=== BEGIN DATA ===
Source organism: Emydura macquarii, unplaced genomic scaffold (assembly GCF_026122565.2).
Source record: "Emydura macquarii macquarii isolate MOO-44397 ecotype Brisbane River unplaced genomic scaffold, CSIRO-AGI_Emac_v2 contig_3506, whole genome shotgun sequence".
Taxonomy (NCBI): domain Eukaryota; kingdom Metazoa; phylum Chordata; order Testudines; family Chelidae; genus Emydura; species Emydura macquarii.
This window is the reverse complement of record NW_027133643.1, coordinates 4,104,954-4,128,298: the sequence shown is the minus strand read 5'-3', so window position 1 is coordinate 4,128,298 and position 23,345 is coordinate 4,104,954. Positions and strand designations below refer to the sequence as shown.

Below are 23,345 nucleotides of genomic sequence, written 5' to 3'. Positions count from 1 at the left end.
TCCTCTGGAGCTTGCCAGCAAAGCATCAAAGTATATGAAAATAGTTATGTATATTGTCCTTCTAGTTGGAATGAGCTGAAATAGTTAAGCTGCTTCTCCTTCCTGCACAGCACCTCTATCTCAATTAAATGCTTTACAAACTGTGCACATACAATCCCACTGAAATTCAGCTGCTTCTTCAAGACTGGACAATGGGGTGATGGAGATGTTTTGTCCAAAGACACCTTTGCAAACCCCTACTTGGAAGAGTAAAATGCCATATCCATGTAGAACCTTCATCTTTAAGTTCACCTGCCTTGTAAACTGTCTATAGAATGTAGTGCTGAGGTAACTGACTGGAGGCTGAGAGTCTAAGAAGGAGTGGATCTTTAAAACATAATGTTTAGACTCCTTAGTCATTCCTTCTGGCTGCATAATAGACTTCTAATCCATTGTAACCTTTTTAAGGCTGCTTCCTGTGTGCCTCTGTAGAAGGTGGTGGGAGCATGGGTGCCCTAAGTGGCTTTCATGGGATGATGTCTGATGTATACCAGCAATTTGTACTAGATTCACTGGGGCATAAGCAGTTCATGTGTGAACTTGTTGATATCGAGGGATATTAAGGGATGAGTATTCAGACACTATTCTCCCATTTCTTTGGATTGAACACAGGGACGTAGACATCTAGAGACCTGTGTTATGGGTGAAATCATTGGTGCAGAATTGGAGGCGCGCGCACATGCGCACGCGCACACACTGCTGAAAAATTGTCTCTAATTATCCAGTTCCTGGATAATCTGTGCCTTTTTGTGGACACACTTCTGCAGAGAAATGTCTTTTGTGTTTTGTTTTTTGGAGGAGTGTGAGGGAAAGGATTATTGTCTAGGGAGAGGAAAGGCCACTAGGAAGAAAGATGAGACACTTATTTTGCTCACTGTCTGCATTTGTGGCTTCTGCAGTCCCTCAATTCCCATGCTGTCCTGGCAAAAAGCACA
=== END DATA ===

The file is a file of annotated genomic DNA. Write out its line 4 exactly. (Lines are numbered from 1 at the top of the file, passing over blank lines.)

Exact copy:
This window is the reverse complement of record NW_027133643.1, coordinates 4,104,954-4,128,298: the sequence shown is the minus strand read 5'-3', so window position 1 is coordinate 4,128,298 and position 23,345 is coordinate 4,104,954. Positions and strand designations below refer to the sequence as shown.